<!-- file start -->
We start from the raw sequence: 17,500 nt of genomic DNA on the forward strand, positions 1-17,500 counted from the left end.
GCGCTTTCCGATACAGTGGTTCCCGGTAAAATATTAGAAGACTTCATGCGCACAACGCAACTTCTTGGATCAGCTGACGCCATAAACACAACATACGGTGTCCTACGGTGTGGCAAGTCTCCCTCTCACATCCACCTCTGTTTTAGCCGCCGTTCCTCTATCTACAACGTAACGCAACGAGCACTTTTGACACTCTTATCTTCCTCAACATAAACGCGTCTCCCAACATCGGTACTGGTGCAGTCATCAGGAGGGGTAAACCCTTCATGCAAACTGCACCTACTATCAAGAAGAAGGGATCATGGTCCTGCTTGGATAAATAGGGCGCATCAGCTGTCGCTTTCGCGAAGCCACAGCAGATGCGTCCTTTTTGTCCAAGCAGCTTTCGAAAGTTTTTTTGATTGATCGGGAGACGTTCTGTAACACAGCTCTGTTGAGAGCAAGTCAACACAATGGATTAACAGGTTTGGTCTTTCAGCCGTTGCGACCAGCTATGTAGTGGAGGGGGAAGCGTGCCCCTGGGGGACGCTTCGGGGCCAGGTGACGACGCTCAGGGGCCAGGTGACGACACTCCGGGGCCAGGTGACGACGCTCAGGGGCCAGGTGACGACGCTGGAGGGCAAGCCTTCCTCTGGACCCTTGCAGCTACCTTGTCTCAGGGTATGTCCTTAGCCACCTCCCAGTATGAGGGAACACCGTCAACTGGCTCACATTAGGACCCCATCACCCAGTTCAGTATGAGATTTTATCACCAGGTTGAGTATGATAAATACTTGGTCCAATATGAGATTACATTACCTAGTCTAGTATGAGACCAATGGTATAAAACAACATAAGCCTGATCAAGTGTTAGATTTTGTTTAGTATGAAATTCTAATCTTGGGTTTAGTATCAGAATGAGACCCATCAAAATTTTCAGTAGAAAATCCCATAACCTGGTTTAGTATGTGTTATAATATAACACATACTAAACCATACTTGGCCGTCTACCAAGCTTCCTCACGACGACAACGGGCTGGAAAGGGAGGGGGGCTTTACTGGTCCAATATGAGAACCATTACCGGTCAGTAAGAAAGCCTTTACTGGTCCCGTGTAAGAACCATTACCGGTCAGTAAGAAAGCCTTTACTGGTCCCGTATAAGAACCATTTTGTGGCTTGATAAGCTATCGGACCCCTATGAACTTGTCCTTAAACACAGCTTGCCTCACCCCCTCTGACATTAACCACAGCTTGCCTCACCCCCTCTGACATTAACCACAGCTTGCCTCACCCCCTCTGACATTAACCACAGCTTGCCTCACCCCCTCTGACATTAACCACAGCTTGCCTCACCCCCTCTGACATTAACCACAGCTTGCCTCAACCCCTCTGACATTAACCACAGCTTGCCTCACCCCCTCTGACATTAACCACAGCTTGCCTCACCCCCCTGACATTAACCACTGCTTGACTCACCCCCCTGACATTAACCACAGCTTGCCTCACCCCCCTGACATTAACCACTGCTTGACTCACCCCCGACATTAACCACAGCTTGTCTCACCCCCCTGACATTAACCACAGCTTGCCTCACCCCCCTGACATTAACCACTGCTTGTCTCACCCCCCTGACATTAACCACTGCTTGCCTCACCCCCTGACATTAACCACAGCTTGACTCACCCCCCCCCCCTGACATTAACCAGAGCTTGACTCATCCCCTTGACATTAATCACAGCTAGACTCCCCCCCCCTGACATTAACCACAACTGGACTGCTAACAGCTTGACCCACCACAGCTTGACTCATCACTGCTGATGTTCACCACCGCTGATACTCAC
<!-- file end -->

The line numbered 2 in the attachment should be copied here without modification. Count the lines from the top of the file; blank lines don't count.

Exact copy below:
GCGCTTTCCGATACAGTGGTTCCCGGTAAAATATTAGAAGACTTCATGCGCACAACGCAACTTCTTGGATCAGCTGACGCCATAAACACAACATACGGTGTCCTACGGTGTGGCAAGTCTCCCTCTCACATCCACCTCTGTTTTAGCCGCCGTTCCTCTATCTACAACGTAACGCAACGAGCACTTTTGACACTCTTATCTTCCTCAACATAAACGCGTCTCCCAACATCGGTACTGGTGCAGTCATCAGGAGGGGTAAACCCTTCATGCAAACTGCACCTACTATCAAGAAGAAGGGATCATGGTCCTGCTTGGATAAATAGGGCGCATCAGCTGTCGCTTTCGCGAAGCCACAGCAGATGCGTCCTTTTTGTCCAAGCAGCTTTCGAAAGTTTTTTTGATTGATCGGGAGACGTTCTGTAACACAGCTCTGTTGAGAGCAAGTCAACACAATGGATTAACAGGTTTGGTCTTTCAGCCGTTGCGACCAGCTATGTAGTGGAGGGGGAAGCGTGCCCCTGGGGGACGCTTCGGGGCCAGGTGACGACGCTCAGGGGCCAGGTGACGACACTCCGGGGCCAGGTGACGACGCTCAGGGGCCAGGTGACGACGCTGGAGGGCAAGCCTTCCTCTGGACCCTTGCAGCTACCTTGTCTCAGGGTATGTCCTTAGCCACCTCCCAGTATGAGGGAACACCGTCAACTGGCTCACATTAGGACCCCATCACCCAGTTCAGTATGAGATTTTATCACCAGGTTGAGTATGATAAATACTTGGTCCAATATGAGATTACATTACCTAGTCTAGTATGAGACCAATGGTATAAAACAACATAAGCCTGATCAAGTGTTAGATTTTGTTTAGTATGAAATTCTAATCTTGGGTTTAGTATCAGAATGAGACCCATCAAAATTTTCAGTAGAAAATCCCATAACCTGGTTTAGTATGTGTTATAATATAACACATACTAAACCATACTTGGCCGTCTACCAAGCTTCCTCACGACGACAACGGGCTGGAAAGGGAGGGGGGCTTTACTGGTCCAATATGAGAACCATTACCGGTCAGTAAGAAAGCCTTTACTGGTCCCGTGTAAGAACCATTACCGGTCAGTAAGAAAGCCTTTACTGGTCCCGTATAAGAACCATTTTGTGGCTTGATAAGCTATCGGACCCCTATGAACTTGTCCTTAAACACAGCTTGCCTCACCCCCTCTGACATTAACCACAGCTTGCCTCACCCCCTCTGACATTAACCACAGCTTGCCTCACCCCCTCTGACATTAACCACAGCTTGCCTCACCCCCTCTGACATTAACCACAGCTTGCCTCACCCCCTCTGACATTAACCACAGCTTGCCTCAACCCCTCTGACATTAACCACAGCTTGCCTCACCCCCTCTGACATTAACCACAGCTTGCCTCACCCCCCTGACATTAACCACTGCTTGACTCACCCCCCTGACATTAACCACAGCTTGCCTCACCCCCCTGACATTAACCACTGCTTGACTCACCCCCGACATTAACCACAGCTTGTCTCACCCCCCTGACATTAACCACAGCTTGCCTCACCCCCCTGACATTAACCACTGCTTGTCTCACCCCCCTGACATTAACCACTGCTTGCCTCACCCCCTGACATTAACCACAGCTTGACTCACCCCCCCCCCCTGACATTAACCAGAGCTTGACTCATCCCCTTGACATTAATCACAGCTAGACTCCCCCCCCCTGACATTAACCACAACTGGACTGCTAACAGCTTGACCCACCACAGCTTGACTCATCACTGCTGATGTTCACCACCGCTGATACTCAC